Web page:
I would guess that you are equating position equality with all positions being clones of each other. That is certainly not what I meant, I don't think it is what I wrote, nor is it what I believe anyone else has been talking about.

Hyborian War does an excellent job of making sure that a strength in one area is balanced by a weakness in another and that the odds of winning, given any particular set up is equal to the odds of any other given set up - otherwise it would not have lasted this long. I suppose, in theory, it would be possible to balance off having to colonizable worlds in a home sector, but it is such a big advantage - almost as good as getting to play two positions - that the dowside would have to be equally huge.



(04-13-2011, 02:34 AM)JonO Wrote: [ -> ]I would guess that you are equating position equality with all positions being clones of each other. That is certainly not what I meant, I don't think it is what I wrote, nor is it what I believe anyone else has been talking about.

Hyborian War does an excellent job of making sure that a strength in one area is balanced by a weakness in another and that the odds of winning, given any particular set up is equal to the odds of any other given set up - otherwise it would not have lasted this long. I suppose, in theory, it would be possible to balance off having to colonizable worlds in a home sector, but it is such a big advantage - almost as good as getting to play two positions - that the dowside would have to be equally huge.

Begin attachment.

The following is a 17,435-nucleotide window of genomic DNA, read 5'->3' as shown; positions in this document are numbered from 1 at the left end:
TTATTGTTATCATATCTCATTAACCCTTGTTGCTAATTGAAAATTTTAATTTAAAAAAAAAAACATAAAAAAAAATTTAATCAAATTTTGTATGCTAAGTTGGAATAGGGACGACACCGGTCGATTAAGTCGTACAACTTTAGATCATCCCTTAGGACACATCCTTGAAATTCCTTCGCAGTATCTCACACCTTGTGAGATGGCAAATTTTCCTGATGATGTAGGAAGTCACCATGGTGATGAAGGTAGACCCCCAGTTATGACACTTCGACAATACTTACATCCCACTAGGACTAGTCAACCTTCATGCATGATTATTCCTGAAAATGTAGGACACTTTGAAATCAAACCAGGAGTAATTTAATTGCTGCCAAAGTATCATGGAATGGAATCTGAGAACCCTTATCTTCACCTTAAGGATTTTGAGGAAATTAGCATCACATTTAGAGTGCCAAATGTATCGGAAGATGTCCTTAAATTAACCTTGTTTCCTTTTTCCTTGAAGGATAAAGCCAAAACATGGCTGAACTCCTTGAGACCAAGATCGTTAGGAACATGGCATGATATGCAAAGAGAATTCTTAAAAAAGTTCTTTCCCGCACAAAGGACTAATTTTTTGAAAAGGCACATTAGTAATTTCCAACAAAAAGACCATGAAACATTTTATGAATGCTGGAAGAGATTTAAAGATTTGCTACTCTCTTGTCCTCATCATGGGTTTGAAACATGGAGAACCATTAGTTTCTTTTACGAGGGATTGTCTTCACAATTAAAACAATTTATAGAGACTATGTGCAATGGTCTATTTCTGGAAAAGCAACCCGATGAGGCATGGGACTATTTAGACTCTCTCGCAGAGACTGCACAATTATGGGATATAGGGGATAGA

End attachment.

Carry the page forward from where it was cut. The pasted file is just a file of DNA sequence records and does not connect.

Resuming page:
You must be talking about a different Hyborian War, that the one that I play. The odds of winning with different kingdoms varies widely, and I certainly would not rate the kingdoms as being balanced. It is the differences in the kingdoms that help to elevate the game's player experience, not balance.

Far Horizons has no victory conditions. The game manual states that the game is played solely for enjoyment.

Sifting through the game manual for Far Horizons has been an exercise in tedium writ large. It is very time consuming, and is a chore to be viewed with dread, from my perspective. Whether the game is balanced or not is the least of my concerns, as a player. I would rather that the game simply be more fun, not balanced.
ixnay Wrote:I like the idea of making long jumps more difficult. In my old Ultima Online days, I remember many of the seasoned players yearned for the days when almost nobody could teleport. Regions took on special character, journeys were treacherous (and rewarding) adventures unto themselves, and geography took its toll on all players old and new. But as soon as teleporting became ubiquitous, all that geographic richness disappeared. People blinked in and out as they pleased, and the only travelers on the king's highways were my fellow noobs, out to hunt for rabbit pelts and the like.